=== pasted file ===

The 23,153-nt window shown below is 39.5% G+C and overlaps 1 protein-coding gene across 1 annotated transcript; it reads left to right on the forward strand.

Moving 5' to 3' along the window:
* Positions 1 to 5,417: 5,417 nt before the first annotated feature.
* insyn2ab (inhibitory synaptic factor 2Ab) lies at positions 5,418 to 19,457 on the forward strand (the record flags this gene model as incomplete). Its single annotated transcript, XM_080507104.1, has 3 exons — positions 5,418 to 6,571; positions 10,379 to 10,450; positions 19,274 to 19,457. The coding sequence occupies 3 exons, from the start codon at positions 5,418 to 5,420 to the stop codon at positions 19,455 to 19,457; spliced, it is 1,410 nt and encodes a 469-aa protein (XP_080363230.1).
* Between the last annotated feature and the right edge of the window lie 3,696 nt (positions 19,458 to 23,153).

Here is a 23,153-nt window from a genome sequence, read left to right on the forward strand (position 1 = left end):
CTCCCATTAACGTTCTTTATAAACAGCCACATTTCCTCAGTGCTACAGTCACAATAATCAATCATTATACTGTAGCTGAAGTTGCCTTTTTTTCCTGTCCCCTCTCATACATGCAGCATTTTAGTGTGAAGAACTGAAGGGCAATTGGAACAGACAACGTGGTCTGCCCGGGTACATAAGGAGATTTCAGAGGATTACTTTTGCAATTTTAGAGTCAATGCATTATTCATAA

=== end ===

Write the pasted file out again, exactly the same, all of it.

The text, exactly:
The 23,153-nt window shown below is 39.5% G+C and overlaps 1 protein-coding gene across 1 annotated transcript; it reads left to right on the forward strand.

Moving 5' to 3' along the window:
* Positions 1 to 5,417: 5,417 nt before the first annotated feature.
* insyn2ab (inhibitory synaptic factor 2Ab) lies at positions 5,418 to 19,457 on the forward strand (the record flags this gene model as incomplete). Its single annotated transcript, XM_080507104.1, has 3 exons — positions 5,418 to 6,571; positions 10,379 to 10,450; positions 19,274 to 19,457. The coding sequence occupies 3 exons, from the start codon at positions 5,418 to 5,420 to the stop codon at positions 19,455 to 19,457; spliced, it is 1,410 nt and encodes a 469-aa protein (XP_080363230.1).
* Between the last annotated feature and the right edge of the window lie 3,696 nt (positions 19,458 to 23,153).

Here is a 23,153-nt window from a genome sequence, read left to right on the forward strand (position 1 = left end):
CTCCCATTAACGTTCTTTATAAACAGCCACATTTCCTCAGTGCTACAGTCACAATAATCAATCATTATACTGTAGCTGAAGTTGCCTTTTTTTCCTGTCCCCTCTCATACATGCAGCATTTTAGTGTGAAGAACTGAAGGGCAATTGGAACAGACAACGTGGTCTGCCCGGGTACATAAGGAGATTTCAGAGGATTACTTTTGCAATTTTAGAGTCAATGCATTATTCATAA